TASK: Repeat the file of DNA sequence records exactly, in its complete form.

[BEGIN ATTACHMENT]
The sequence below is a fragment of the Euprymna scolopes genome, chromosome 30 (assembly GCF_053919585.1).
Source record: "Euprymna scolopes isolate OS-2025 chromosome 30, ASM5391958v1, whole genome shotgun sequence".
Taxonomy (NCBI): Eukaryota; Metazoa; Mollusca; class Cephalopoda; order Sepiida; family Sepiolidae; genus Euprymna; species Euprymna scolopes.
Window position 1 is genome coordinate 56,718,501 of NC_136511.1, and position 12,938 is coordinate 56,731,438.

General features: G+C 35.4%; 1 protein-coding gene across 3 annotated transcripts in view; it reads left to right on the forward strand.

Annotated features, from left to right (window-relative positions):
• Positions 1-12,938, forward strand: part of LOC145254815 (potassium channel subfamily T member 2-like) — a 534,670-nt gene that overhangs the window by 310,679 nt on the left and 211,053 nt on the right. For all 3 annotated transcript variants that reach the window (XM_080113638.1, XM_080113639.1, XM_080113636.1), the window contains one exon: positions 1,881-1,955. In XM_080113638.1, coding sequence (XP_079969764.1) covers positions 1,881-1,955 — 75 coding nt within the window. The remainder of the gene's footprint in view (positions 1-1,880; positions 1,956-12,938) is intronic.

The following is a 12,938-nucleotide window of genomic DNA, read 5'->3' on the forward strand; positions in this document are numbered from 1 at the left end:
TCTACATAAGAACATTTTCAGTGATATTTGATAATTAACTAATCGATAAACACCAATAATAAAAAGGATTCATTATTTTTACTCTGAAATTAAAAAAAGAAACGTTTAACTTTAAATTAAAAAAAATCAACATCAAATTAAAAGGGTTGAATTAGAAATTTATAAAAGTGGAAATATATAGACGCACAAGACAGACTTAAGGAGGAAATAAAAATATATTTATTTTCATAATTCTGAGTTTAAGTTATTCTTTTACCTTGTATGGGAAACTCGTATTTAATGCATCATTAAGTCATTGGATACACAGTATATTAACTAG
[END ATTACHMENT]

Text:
The sequence below is a fragment of the Euprymna scolopes genome, chromosome 30 (assembly GCF_053919585.1).
Source record: "Euprymna scolopes isolate OS-2025 chromosome 30, ASM5391958v1, whole genome shotgun sequence".
Taxonomy (NCBI): Eukaryota; Metazoa; Mollusca; class Cephalopoda; order Sepiida; family Sepiolidae; genus Euprymna; species Euprymna scolopes.
Window position 1 is genome coordinate 56,718,501 of NC_136511.1, and position 12,938 is coordinate 56,731,438.

General features: G+C 35.4%; 1 protein-coding gene across 3 annotated transcripts in view; it reads left to right on the forward strand.

Annotated features, from left to right (window-relative positions):
• Positions 1-12,938, forward strand: part of LOC145254815 (potassium channel subfamily T member 2-like) — a 534,670-nt gene that overhangs the window by 310,679 nt on the left and 211,053 nt on the right. For all 3 annotated transcript variants that reach the window (XM_080113638.1, XM_080113639.1, XM_080113636.1), the window contains one exon: positions 1,881-1,955. In XM_080113638.1, coding sequence (XP_079969764.1) covers positions 1,881-1,955 — 75 coding nt within the window. The remainder of the gene's footprint in view (positions 1-1,880; positions 1,956-12,938) is intronic.

The following is a 12,938-nucleotide window of genomic DNA, read 5'->3' on the forward strand; positions in this document are numbered from 1 at the left end:
TCTACATAAGAACATTTTCAGTGATATTTGATAATTAACTAATCGATAAACACCAATAATAAAAAGGATTCATTATTTTTACTCTGAAATTAAAAAAAGAAACGTTTAACTTTAAATTAAAAAAAATCAACATCAAATTAAAAGGGTTGAATTAGAAATTTATAAAAGTGGAAATATATAGACGCACAAGACAGACTTAAGGAGGAAATAAAAATATATTTATTTTCATAATTCTGAGTTTAAGTTATTCTTTTACCTTGTATGGGAAACTCGTATTTAATGCATCATTAAGTCATTGGATACACAGTATATTAACTAG